But, if on this same hypothetical hole, there really isn’t place to lay-up that gives the golfer a reasonable opportunity to par the hole, then I think that tips the fairness calculus towards the hole being unfair.

Also, if you stuck that same trouble-laden green at the end of an uphill dogleg par 4 that plays blind and really long, what has the architect accomplished other than satisfy his inner sadist?

I think a good, fair golf course gives a player an opportunity to score well if he or she executes his shots correctly.  I am of the belief there ought to be some holes that are obvious birdie opportunities, and other holes upon which par is an excellent, if unlikely, score.

Per his book, Bury Me in a Pot Bunker, Pete Dye openly designs golf courses to screw with golfers’ heads.  I think that’s fine, and even admirable, on several levels. There’s a time and place for everything, and I enjoy a really hard golf course now and then. But I don’t want that experience, that feeling of having no margin for error, every time out or on every single shot.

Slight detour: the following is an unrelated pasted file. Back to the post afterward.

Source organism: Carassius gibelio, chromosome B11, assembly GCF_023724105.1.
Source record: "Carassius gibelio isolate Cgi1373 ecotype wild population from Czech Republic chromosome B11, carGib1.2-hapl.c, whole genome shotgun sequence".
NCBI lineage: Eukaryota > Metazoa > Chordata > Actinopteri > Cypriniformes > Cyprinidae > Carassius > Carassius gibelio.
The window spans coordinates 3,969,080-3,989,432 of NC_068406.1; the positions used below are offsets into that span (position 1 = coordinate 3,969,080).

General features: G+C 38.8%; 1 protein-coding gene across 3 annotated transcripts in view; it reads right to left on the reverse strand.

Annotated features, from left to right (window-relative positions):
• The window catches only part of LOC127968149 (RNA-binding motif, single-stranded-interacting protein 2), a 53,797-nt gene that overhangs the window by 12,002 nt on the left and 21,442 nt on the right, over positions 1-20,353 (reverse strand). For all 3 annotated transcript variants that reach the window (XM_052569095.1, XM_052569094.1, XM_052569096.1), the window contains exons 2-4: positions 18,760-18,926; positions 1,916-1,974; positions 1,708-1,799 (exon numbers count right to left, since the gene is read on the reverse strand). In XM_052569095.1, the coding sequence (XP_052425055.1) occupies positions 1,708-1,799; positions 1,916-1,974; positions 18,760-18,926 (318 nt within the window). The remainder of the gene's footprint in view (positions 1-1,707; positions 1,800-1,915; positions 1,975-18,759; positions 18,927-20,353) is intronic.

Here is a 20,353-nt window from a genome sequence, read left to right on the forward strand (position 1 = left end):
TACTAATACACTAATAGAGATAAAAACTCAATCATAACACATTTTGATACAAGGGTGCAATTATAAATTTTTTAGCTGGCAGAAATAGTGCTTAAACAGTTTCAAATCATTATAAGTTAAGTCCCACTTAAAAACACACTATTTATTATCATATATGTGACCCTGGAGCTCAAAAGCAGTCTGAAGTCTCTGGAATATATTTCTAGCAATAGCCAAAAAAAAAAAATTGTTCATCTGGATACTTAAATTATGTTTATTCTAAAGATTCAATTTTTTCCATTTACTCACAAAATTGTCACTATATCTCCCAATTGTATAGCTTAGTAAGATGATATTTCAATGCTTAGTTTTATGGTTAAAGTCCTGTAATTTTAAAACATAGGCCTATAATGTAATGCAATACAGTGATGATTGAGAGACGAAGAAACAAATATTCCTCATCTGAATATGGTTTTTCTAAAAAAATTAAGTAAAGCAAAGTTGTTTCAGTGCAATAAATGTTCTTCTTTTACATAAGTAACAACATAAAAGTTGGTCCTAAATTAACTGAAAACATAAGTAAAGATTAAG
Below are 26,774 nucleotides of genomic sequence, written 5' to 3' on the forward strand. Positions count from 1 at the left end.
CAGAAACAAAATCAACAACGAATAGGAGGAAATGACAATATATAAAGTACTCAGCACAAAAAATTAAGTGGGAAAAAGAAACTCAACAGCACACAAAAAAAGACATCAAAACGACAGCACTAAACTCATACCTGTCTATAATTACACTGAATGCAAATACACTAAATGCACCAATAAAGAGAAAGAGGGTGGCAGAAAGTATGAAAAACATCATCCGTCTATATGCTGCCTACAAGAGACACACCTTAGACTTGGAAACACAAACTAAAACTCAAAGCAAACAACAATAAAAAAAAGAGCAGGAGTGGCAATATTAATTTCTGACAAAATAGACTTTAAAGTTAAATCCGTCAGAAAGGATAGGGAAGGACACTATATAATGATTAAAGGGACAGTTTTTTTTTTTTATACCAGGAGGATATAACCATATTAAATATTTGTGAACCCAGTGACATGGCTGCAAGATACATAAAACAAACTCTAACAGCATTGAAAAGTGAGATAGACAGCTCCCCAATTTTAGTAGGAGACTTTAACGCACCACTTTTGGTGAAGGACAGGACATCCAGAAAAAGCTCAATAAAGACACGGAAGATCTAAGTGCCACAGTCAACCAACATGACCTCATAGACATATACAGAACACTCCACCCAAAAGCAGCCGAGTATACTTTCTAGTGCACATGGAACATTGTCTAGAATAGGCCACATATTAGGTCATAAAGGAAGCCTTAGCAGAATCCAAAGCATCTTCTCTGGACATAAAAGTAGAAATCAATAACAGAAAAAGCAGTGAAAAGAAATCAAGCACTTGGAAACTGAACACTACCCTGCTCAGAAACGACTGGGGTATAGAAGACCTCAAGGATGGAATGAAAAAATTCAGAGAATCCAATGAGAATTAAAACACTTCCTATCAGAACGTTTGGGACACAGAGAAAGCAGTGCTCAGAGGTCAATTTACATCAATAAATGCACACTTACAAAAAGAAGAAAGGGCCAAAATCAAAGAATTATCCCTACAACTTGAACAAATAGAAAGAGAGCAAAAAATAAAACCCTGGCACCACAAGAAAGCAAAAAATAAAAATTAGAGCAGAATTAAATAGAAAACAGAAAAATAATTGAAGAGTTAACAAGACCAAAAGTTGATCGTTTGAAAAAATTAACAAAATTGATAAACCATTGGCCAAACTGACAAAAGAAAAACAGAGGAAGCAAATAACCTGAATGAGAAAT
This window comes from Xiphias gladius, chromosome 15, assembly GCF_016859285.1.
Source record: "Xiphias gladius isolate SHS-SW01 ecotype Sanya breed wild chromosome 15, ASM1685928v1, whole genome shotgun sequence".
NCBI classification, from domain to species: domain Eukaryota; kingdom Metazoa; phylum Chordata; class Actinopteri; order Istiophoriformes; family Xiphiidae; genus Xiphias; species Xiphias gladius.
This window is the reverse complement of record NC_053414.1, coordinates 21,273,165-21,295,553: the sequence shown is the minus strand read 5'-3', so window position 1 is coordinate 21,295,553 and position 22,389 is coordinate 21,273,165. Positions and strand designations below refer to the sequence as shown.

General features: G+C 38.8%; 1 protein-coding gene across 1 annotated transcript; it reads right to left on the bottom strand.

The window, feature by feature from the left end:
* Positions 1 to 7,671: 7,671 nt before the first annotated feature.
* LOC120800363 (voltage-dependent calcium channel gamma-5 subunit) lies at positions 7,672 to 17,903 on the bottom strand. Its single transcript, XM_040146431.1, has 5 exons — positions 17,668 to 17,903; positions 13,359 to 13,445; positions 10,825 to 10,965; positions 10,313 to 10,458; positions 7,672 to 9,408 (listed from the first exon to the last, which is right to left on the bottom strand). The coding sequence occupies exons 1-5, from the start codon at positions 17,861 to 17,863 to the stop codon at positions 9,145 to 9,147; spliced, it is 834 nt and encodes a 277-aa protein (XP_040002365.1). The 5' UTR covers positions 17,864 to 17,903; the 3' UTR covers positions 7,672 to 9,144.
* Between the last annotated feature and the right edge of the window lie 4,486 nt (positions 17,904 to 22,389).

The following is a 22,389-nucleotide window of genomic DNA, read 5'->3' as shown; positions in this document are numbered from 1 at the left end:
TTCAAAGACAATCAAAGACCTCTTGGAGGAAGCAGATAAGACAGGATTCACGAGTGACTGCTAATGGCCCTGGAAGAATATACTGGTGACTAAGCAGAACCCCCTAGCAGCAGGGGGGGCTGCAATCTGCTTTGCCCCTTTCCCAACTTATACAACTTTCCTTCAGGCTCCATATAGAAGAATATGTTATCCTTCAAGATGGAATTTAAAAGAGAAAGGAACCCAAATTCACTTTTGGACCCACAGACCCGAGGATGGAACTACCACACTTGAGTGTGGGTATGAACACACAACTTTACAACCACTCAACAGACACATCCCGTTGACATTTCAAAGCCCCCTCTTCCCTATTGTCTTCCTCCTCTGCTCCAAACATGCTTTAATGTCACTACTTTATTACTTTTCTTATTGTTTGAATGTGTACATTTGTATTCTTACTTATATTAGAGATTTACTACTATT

Of course, I realize this is MY personal preference.  Because I am an authority on absolutely nothing, but willing to opine on damn near everything, please, Dear Readers, please keep this subjective definition of “fairness” in mind as you read course reviews on this blog in the future.

On the other hand, if I was a better golfer, perhaps I’d have a completely different opinion of what constitutes a fair golf course or how important it is to the golfer’s experience.

As always, Dear Readers, I will be interested to learn your thoughts on golf course “fairness.”

4 thoughts on “What makes a golf course “fair”?

  1. David

    Great post! The concept of fair or fairness is completely relative. It is perceived by the reader / golfer and this rightly or wrongly is their reality. I think that your posts about the courses in Kentucky are objective and provide a unique few of golf. That is one of the reasons I am a regular reader.